About

 

Overview

Dr. Bronson Philippa is an electronics and software engineer with highly interdisciplinary research interests. His main focus is software and modelling. Developing scientific software has allowed Dr. Philippa to contribute to materials science, image processing, and smart agriculture. In materials science, his primary interests are organic solar cells, photodetectors, and light emitting diodes. In agriculture, Dr. Philippa’s interests are smart irrigation, crop modelling, and quality assessment by near infrared spectroscopy. He has raised over $3.8M in grant funding.

Dr. Philippa has a Bachelor of Engineering (Electrical and Electronic) / Bachelor of Science (Mathematics) and a PhD in Physics. He has lectured at James Cook University since 2011, and has been based in Cairns since 2016.

Organic semiconductors research

Organic semiconductors offer low-cost, lightweight, flexible and transparent electronic devices. Bronson has primarily worked on organic solar cells and photodetectors, using computational methods to model charge transport at the device scale. He develops drift-diffusion and Monte Carlo models that offer insight into how to improve device performance, as well as how to more accurately analyse charge transport measurements. He is a member of the Australasian Community for Advanced Organic Semiconductors.

Agricultural technology research

Agriculture is a critical industry for Northern Australia. Bronson is developing agricultural technology for the sugarcane industry, providing improved automation and decision support tools. His primary focus is irrigation, and using technology to improve irrigation decision making. Bronson also works on image processing to detect invasive weed species. Another area of interest is the application of near infrared spectroscopy and other methods to non-destructively test food products as part of the JCU Rapid Assessment Unit.

Teaching

Bronson teaches the embedded systems subjects in Cairns. These cover design of printed circuit boards, microcontroller programming, and interfacing with sensors, actuators and communication devices. He places a strong emphasis on active and authentic learning, and has been recognised with several teaching awards including a 2016 JCU Citation for Outstanding Contributions to Student Learning.

 

Teaching
  • CC2511: Embedded Systems Design (Level 2; CNS & TSV)
  • CC3501: Computer Interfacing and Control (Level 3; CNS)
  • MA3405: Statistical Data Mining for Big Data (Level 3; CNS)
Interests
Research
  • Organic semiconductors
  • Charge transport
  • Image processing
  • Smart agriculture
  • Internet of Things
  • Embedded systems
Experience
  • 2019 to present - Senior Lecturer, James Cook University (Cairns)
  • 2016 to 2018 - Lecturer, James Cook University (Cairns)
  • 2014 to 2015 - Lecturer, James Cook University (Townsville)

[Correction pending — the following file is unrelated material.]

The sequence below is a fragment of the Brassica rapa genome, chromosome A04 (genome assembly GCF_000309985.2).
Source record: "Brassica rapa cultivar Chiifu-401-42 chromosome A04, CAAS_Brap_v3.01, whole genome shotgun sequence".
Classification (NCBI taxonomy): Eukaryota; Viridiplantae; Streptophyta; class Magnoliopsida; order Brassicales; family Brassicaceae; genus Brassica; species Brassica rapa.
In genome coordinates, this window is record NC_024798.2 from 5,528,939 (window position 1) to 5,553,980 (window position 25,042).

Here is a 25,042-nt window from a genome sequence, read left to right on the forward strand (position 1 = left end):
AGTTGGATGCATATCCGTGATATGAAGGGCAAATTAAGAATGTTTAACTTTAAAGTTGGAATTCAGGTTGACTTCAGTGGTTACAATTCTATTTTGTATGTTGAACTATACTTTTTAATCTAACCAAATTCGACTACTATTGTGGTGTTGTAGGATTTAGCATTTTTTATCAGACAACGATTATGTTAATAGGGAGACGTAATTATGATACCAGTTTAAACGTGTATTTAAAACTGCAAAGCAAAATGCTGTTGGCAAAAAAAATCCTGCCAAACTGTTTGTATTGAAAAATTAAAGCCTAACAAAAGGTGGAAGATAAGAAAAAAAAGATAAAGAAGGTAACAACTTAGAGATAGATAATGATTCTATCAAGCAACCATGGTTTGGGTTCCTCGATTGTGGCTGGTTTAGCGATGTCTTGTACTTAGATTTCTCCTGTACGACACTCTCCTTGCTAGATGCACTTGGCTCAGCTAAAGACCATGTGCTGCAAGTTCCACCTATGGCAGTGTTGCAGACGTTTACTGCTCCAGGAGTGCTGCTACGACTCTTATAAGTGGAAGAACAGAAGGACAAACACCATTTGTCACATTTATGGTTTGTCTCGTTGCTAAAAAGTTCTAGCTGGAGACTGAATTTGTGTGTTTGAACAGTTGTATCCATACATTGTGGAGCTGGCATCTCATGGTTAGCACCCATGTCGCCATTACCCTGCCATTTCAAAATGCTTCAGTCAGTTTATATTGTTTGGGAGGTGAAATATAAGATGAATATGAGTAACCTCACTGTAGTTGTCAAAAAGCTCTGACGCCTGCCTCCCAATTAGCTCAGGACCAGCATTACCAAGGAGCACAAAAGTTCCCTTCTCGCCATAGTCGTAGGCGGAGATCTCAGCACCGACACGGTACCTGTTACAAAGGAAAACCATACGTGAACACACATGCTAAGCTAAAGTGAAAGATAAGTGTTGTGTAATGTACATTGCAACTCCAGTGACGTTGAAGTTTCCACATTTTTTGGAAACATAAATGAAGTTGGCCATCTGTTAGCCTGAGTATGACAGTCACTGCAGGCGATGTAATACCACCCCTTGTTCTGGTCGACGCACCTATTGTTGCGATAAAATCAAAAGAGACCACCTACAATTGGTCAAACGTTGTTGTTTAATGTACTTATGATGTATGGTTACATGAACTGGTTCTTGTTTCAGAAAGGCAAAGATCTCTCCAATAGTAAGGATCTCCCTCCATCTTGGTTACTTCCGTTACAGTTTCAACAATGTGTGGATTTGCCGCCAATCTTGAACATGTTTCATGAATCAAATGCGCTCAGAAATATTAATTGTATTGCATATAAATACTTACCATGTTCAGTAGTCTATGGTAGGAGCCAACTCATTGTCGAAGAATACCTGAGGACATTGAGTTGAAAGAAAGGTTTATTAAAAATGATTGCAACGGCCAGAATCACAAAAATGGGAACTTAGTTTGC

Socio-Economic Objectives
Honours
Awards
  • 2018 - Australasian Association for Engineering Education Citation for Outstanding Early Career Contribution to Engineering Education
  • 2016 - JCU Citation for Outstanding Contributions to Student Learning, for enthusing students in electronics engineering with active and authentic learning
  • 2015 - JCU Sessional Staff Teaching Award for outstanding contributions to student learning
  • 2015 - Selected to attend the Lindau Meeting of Nobel Laureates as an Australian representative
  • 2015 - Bev Frangos Graduate Instructor Prize for an outstanding contribution to teaching
Memberships
  • Student Branch Counsellor and executive committee member for IEEE Northern Australia Section
  • Member of the IEEE (Institute of Electrical and Electronics Engineers)
Publications

These are the most recent publications associated with this author. To see a detailed profile of all publications stored at JCU, visit ResearchOnline@JCU. Hover over Altmetrics badges to see social impact.

Journal Articles
Conference Papers
More

ResearchOnline@JCU stores 25+ research outputs authored by Dr Bronson Philippa from 2011 onwards.

Current Funding

Current and recent Research Funding to JCU is shown by funding source and project.

Department of Agriculture and Water Resources - National Landcare Program: Smart Farming Partnerships Grant

Climate Smart Sugarcane Irrigation Partnerships (CSSIP)

Indicative Funding
$1,586,884 over 5 years
Summary
CSSIP will minimise nutrient runoff, improve soil health and increase wetlands water quality by facilitating the adoption of world-class irrigation practices in sugarcane farming systems. Currently, best practice irrigation is assisted by an Irrigation Decision Support Tool (IDST) that provides evidence-based advice. However, IDSTs have not reached their full potential. Firstly, they do not integrate short to medium term weather forecasts (e.g. weekly to multi-weekly forecasts). Secondly, IDSTs do not operate at a spatial scale relevant to farmers. CSSIP will incorporate the Bureau or Meteorology?s new high-resolution climate model into the Irrigation Decision Support Tool. Thirdly, IDSTs require substantial time in manual data entry, which can be alleviated using real-time monitoring via Internet of Things technologies. This will increase irrigation efficiency, reducing excessive runoff into river systems and onto the Reef, and, will help farmers save water and energy costs.
Investigators
Bronson Philippa, Yvette Everingham, Eric Wang, Stephen Attard and Wei Xiang in collaboration with Geoff Inman-Bamber, Marian Davis, Andrew Schepen, Brock Dembowski, Peter Larsen and Andres Jaramillo (College of Science & Engineering, AgriTech Solutions, Burdekin Productivity Services, Commonwealth Scientific & Industrial Research Organisation, Department of Agriculture, Fisheries and Forestry, Wilmar Sugar Australia and Sugar Research Australia)
Keywords
Sugarcane; Internet of Things; Irrigation

Department of Industry, Innovation and Science - Innovations Connections